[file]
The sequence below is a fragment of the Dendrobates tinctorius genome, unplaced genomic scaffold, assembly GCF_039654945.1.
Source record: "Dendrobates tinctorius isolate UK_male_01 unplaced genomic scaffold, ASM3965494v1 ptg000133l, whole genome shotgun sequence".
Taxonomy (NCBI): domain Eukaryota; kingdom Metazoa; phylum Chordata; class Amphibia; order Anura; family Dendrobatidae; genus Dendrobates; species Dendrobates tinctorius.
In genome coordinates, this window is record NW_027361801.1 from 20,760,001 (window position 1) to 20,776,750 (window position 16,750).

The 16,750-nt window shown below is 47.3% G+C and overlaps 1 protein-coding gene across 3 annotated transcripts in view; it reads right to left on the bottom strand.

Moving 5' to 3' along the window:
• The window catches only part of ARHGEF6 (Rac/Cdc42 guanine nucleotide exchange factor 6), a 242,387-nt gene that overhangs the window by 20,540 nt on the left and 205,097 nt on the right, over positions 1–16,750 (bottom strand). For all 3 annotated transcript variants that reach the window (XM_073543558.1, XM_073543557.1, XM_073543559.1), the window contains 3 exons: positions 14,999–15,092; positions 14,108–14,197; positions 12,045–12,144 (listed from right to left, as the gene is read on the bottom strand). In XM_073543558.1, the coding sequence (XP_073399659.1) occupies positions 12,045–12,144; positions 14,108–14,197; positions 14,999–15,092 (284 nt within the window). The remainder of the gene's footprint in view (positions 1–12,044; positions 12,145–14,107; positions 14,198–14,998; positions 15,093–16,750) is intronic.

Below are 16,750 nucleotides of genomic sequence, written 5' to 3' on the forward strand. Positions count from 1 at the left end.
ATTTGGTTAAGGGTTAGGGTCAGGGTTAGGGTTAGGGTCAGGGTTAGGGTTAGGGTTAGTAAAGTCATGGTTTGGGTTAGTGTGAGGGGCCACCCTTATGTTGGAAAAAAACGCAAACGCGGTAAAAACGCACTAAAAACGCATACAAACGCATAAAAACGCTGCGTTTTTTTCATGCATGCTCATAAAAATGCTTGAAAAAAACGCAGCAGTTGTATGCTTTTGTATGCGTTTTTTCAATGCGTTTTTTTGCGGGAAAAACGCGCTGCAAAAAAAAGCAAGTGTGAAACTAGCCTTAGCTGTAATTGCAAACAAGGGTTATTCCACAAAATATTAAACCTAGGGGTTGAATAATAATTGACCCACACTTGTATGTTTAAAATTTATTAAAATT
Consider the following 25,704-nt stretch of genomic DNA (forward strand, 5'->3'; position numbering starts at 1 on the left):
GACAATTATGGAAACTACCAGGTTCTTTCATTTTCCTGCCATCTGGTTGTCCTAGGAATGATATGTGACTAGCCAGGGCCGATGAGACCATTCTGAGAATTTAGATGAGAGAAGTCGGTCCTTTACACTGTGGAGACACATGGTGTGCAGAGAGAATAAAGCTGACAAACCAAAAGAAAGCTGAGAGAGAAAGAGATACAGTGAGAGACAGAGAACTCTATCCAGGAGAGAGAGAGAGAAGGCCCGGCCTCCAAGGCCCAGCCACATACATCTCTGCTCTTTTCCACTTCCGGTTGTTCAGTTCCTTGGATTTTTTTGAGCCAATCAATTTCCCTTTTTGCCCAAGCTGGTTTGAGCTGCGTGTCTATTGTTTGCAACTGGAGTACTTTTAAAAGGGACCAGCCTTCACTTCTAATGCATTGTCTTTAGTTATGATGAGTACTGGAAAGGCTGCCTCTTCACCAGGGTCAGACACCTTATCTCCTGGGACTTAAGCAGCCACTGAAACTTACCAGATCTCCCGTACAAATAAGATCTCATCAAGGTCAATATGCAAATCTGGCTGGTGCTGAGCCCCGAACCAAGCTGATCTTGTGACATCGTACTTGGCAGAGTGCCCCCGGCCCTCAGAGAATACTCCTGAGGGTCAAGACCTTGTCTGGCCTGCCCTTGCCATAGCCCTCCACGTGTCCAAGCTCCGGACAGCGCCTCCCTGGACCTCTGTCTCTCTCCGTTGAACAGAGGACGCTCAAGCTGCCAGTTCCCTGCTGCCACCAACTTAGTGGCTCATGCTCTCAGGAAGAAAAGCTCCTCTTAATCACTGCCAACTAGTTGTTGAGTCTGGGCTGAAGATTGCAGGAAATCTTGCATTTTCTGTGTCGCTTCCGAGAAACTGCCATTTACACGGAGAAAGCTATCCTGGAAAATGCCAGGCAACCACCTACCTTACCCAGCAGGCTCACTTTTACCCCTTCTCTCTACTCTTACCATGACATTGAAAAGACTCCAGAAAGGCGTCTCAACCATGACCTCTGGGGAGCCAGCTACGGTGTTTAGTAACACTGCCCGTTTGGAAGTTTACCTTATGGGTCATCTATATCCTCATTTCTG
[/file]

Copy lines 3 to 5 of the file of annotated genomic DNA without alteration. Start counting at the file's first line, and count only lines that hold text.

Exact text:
Taxonomy (NCBI): domain Eukaryota; kingdom Metazoa; phylum Chordata; class Amphibia; order Anura; family Dendrobatidae; genus Dendrobates; species Dendrobates tinctorius.
In genome coordinates, this window is record NW_027361801.1 from 20,760,001 (window position 1) to 20,776,750 (window position 16,750).

The 16,750-nt window shown below is 47.3% G+C and overlaps 1 protein-coding gene across 3 annotated transcripts in view; it reads right to left on the bottom strand.